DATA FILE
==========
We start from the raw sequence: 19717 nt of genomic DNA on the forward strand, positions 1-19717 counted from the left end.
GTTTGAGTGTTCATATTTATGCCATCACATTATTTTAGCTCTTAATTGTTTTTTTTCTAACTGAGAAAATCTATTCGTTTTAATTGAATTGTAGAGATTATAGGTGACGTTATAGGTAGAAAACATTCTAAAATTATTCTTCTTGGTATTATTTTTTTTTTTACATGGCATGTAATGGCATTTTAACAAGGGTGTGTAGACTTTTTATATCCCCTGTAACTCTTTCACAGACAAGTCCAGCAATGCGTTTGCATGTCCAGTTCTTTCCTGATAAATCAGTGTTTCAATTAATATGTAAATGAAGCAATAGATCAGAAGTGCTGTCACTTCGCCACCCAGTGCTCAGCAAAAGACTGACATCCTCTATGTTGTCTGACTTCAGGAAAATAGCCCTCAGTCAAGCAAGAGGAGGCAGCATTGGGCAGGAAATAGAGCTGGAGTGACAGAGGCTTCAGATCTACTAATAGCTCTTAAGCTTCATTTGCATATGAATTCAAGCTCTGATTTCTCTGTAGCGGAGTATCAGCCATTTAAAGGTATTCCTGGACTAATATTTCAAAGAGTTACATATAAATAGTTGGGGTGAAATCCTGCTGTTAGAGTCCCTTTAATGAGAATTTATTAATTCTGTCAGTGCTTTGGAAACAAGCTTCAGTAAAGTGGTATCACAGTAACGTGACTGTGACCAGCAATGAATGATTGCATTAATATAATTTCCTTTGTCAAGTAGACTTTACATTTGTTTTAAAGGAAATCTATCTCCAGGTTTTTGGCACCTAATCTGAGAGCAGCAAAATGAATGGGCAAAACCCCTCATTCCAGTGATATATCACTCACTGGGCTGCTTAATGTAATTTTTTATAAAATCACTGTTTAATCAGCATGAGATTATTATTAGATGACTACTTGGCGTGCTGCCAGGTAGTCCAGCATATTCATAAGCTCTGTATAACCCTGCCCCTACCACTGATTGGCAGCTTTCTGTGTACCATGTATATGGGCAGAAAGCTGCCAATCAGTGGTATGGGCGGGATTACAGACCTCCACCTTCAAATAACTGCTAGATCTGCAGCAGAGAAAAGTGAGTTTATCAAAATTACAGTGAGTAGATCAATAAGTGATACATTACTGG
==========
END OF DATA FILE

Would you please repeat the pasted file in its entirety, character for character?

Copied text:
We start from the raw sequence: 19717 nt of genomic DNA on the forward strand, positions 1-19717 counted from the left end.
GTTTGAGTGTTCATATTTATGCCATCACATTATTTTAGCTCTTAATTGTTTTTTTTCTAACTGAGAAAATCTATTCGTTTTAATTGAATTGTAGAGATTATAGGTGACGTTATAGGTAGAAAACATTCTAAAATTATTCTTCTTGGTATTATTTTTTTTTTTACATGGCATGTAATGGCATTTTAACAAGGGTGTGTAGACTTTTTATATCCCCTGTAACTCTTTCACAGACAAGTCCAGCAATGCGTTTGCATGTCCAGTTCTTTCCTGATAAATCAGTGTTTCAATTAATATGTAAATGAAGCAATAGATCAGAAGTGCTGTCACTTCGCCACCCAGTGCTCAGCAAAAGACTGACATCCTCTATGTTGTCTGACTTCAGGAAAATAGCCCTCAGTCAAGCAAGAGGAGGCAGCATTGGGCAGGAAATAGAGCTGGAGTGACAGAGGCTTCAGATCTACTAATAGCTCTTAAGCTTCATTTGCATATGAATTCAAGCTCTGATTTCTCTGTAGCGGAGTATCAGCCATTTAAAGGTATTCCTGGACTAATATTTCAAAGAGTTACATATAAATAGTTGGGGTGAAATCCTGCTGTTAGAGTCCCTTTAATGAGAATTTATTAATTCTGTCAGTGCTTTGGAAACAAGCTTCAGTAAAGTGGTATCACAGTAACGTGACTGTGACCAGCAATGAATGATTGCATTAATATAATTTCCTTTGTCAAGTAGACTTTACATTTGTTTTAAAGGAAATCTATCTCCAGGTTTTTGGCACCTAATCTGAGAGCAGCAAAATGAATGGGCAAAACCCCTCATTCCAGTGATATATCACTCACTGGGCTGCTTAATGTAATTTTTTATAAAATCACTGTTTAATCAGCATGAGATTATTATTAGATGACTACTTGGCGTGCTGCCAGGTAGTCCAGCATATTCATAAGCTCTGTATAACCCTGCCCCTACCACTGATTGGCAGCTTTCTGTGTACCATGTATATGGGCAGAAAGCTGCCAATCAGTGGTATGGGCGGGATTACAGACCTCCACCTTCAAATAACTGCTAGATCTGCAGCAGAGAAAAGTGAGTTTATCAAAATTACAGTGAGTAGATCAATAAGTGATACATTACTGG